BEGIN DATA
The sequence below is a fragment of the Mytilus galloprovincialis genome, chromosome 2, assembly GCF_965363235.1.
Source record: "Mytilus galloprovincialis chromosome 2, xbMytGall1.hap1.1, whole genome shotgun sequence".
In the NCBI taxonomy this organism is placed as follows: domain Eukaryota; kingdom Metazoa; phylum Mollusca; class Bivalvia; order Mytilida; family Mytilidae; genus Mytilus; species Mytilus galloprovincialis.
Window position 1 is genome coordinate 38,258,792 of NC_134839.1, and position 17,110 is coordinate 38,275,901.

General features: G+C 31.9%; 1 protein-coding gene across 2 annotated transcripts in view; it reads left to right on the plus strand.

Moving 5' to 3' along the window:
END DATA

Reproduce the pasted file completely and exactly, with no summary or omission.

The sequence below is a fragment of the Mytilus galloprovincialis genome, chromosome 2, assembly GCF_965363235.1.
Source record: "Mytilus galloprovincialis chromosome 2, xbMytGall1.hap1.1, whole genome shotgun sequence".
In the NCBI taxonomy this organism is placed as follows: domain Eukaryota; kingdom Metazoa; phylum Mollusca; class Bivalvia; order Mytilida; family Mytilidae; genus Mytilus; species Mytilus galloprovincialis.
Window position 1 is genome coordinate 38,258,792 of NC_134839.1, and position 17,110 is coordinate 38,275,901.

General features: G+C 31.9%; 1 protein-coding gene across 2 annotated transcripts in view; it reads left to right on the plus strand.

Moving 5' to 3' along the window: